By Kathryn Eident

Mark Corliss is focused, his tattoo gun buzzing softly as he guides the needle across the skin of a client’s arm. He chats amicably with her as he works, while she lies on a cushioned table, her arm extended. His hand is steady as he expertly inks the outline of butterfly into a growing constellation of drawings that make up her sleeve of tattoos. Adorned with ink himself, including a small star near his eye, Corliss is calm, approachable, and confident.

“I decided I want some done in burgundy and burnt orange,” the client tells him.

“No problem,” he replies. “We’ll get you all set up.”

As the owner of Spilt Milk Tattoo in Hyannis, Corliss has drawn thousands of tattoos over the span of his two-decade career. A self-taught artist, the 39-year-old can draw from his imagination, or from whatever his clients bring in to show him. His shop has been a fixture on Main Street since 2004, and his work has become so popular that customers wait six months for an appointment.

So, when a woman approached him about a special kind of tattoo in 2013, Corliss felt unusually nervous about fulfilling her request.

This client didn’t want just any tattoo. She was a breast cancer survivor, and she had undergone a double mastectomy. She wanted Corliss to draw life-like nipple tattoos to replace the ones she’d lost to her illness.

“I was skeptical at first,” he says. “It’s kind of a heavy thing. I do dragons and stuff like that. But she wasn’t asking for that; she wanted to be put back to normal.”

Together they talked about what she wanted, and he researched different looks and skin colors so he could make tattoos as real as possible.

“At first it was very difficult, because you’re dealing with a person’s expectations of what their body is supposed to look like after they’ve been through a very traumatic experience,” he says. “Emotions are high.”

But when he had finished, the client loved her tattoos, and her husband did, too.

“You could tell that it helped them heal,” he says. “They had been through so much.”

Little did he know, Corliss had tapped into a need much bigger than he had ever anticipated. His work was so realistic, word quickly spread through doctors’ offices, Cape- and Boston-area hospitals, and social media. Corliss’ email inbox began to fill up with requests from breast cancer survivors for nipple tattoos.

“It’s incredible,” he says. “I could do them all day every day if I had the time.”

To-date, Corliss has completed at least 400 sets of nipple tattoos for breast cancer survivors, and all at no cost to the clients. Women now come to his shop from all over the country and the world. Some have never set foot inside a tattoo shop before; others get a set of nipples, then return for other artwork.

“I’ve had clients as old as 75 and as young as 29,” he says. “I’ve got a woman coming in from Germany later this year.”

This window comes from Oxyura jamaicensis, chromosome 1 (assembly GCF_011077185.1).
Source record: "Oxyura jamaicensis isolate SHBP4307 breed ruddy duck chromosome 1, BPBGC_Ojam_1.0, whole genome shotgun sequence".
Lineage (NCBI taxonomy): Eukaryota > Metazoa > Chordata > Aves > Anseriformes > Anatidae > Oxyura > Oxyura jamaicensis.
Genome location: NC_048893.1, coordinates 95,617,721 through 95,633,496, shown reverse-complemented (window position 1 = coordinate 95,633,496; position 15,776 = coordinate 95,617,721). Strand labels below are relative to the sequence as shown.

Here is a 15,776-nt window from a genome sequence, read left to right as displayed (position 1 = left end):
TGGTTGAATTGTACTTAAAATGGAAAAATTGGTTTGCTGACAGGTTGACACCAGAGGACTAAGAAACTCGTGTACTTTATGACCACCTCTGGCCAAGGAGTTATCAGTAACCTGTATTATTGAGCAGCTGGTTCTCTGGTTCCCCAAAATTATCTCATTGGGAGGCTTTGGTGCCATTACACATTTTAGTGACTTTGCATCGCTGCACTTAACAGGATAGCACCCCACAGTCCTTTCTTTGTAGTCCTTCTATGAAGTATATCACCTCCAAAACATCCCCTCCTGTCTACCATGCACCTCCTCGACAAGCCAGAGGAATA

The process is relatively simple, especially when compared to what the women have been going through, he says. Once he accepts a nipple tattoo request and an appointment is booked, he talks briefly with the client about size and placement. He chooses from about seven colors, then he does the tattoo. The consultation and the drawing take about an hour total.

The result is a remarkably real-looking nipple, with shading and coloration that makes it look three-dimensional.

“For a veteran tattooer, it’s easy,” he says. “That’s where it’s kind of cool to combine the medical and tattoo worlds.”

But creating a lifelike drawing of a nipple on human skin is not without challenges. Often, a client’s skin is stretched, or thick with scarring from previous surgeries. While it means she won’t feel any pain when he draws the tattoo, it means Corliss has to be especially careful to get the drawing and shading right the first time around.

He has developed a close working relationship with doctors from around the region who helped him understand the particular issues and skin types a woman might present when getting a nipple tattoo.

“Drs. Seth Jones and Michael Loffredo at Cape and Islands Plastic Surgery especially helped train me in some of what’s going on with the skin,” he says.

Corliss has also come to expect tears – both happy and sad − as a normal part of the experience for both artist and client.

“One of the coolest things is the look in someone’s eye when they feel like you’ve put them back together,” he says. “It’s also the final chapter for most of them. They’ve been through surgeries, and now this is the last thing.”

He’s worked with incredibly strong women who fight and beat their cancer, but he’s also seen how cancer can ravage a woman, and her family, he says.

“I had one client who had Stage IV breast cancer for 10 years and came in to see me,” he remembers. “She came in with a temperature of 103 from the chemotherapy. But she just had such a great attitude, especially when compared to some of the people I work on who are healthy.”

Corliss feels strongly that the nipple tattoos should be free and refuses to charge his clients. When a client told him she had been quoted $1,800 for a set, he was furious, and took to social media to let women know they deserved the service at no cost.

“I really got bummed out about that,” he says. “You’re talking only an hour’s worth of work.”

If anything, the knowledge only fueled his desire to do more nipple tattoo sets, and he fits in appointments whenever he can.

“I just deleted Facebook so I can find an hour,” he jokes. But he’s serious; he often does the work on his lunch break between traditional tattoo appointments.

No matter how busy his life gets, with his business and his fiancée and one-year-old son, Corliss says he will keep offering nipple tattoos to breast cancer patients as long as he can.

“I won’t stop,” he says. “I won’t stop until they stop asking me.”